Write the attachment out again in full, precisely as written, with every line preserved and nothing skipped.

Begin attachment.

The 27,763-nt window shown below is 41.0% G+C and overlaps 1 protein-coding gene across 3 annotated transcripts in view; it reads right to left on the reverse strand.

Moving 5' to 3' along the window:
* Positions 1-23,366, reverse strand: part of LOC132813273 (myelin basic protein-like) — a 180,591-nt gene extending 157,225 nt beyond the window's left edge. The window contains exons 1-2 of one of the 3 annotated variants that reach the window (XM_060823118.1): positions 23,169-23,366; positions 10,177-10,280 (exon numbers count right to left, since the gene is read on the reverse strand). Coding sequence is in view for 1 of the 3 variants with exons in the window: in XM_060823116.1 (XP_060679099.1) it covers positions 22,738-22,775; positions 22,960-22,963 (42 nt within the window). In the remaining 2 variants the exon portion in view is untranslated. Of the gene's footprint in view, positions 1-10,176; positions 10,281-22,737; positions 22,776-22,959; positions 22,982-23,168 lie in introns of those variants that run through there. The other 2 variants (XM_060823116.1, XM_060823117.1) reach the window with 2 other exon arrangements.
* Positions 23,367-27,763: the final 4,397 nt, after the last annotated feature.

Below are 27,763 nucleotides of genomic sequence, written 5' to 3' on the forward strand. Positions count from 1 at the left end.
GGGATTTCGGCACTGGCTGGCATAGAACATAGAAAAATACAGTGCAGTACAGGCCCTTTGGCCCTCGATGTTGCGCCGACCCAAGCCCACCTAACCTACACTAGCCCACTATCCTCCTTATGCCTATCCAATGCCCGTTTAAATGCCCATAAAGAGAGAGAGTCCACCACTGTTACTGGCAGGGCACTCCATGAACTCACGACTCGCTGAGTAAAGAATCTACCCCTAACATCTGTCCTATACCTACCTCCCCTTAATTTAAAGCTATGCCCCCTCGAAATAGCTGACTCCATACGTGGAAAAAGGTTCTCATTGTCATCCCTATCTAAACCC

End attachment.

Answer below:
The 27,763-nt window shown below is 41.0% G+C and overlaps 1 protein-coding gene across 3 annotated transcripts in view; it reads right to left on the reverse strand.

Moving 5' to 3' along the window:
* Positions 1-23,366, reverse strand: part of LOC132813273 (myelin basic protein-like) — a 180,591-nt gene extending 157,225 nt beyond the window's left edge. The window contains exons 1-2 of one of the 3 annotated variants that reach the window (XM_060823118.1): positions 23,169-23,366; positions 10,177-10,280 (exon numbers count right to left, since the gene is read on the reverse strand). Coding sequence is in view for 1 of the 3 variants with exons in the window: in XM_060823116.1 (XP_060679099.1) it covers positions 22,738-22,775; positions 22,960-22,963 (42 nt within the window). In the remaining 2 variants the exon portion in view is untranslated. Of the gene's footprint in view, positions 1-10,176; positions 10,281-22,737; positions 22,776-22,959; positions 22,982-23,168 lie in introns of those variants that run through there. The other 2 variants (XM_060823116.1, XM_060823117.1) reach the window with 2 other exon arrangements.
* Positions 23,367-27,763: the final 4,397 nt, after the last annotated feature.

Below are 27,763 nucleotides of genomic sequence, written 5' to 3' on the forward strand. Positions count from 1 at the left end.
GGGATTTCGGCACTGGCTGGCATAGAACATAGAAAAATACAGTGCAGTACAGGCCCTTTGGCCCTCGATGTTGCGCCGACCCAAGCCCACCTAACCTACACTAGCCCACTATCCTCCTTATGCCTATCCAATGCCCGTTTAAATGCCCATAAAGAGAGAGAGTCCACCACTGTTACTGGCAGGGCACTCCATGAACTCACGACTCGCTGAGTAAAGAATCTACCCCTAACATCTGTCCTATACCTACCTCCCCTTAATTTAAAGCTATGCCCCCTCGAAATAGCTGACTCCATACGTGGAAAAAGGTTCTCATTGTCATCCCTATCTAAACCC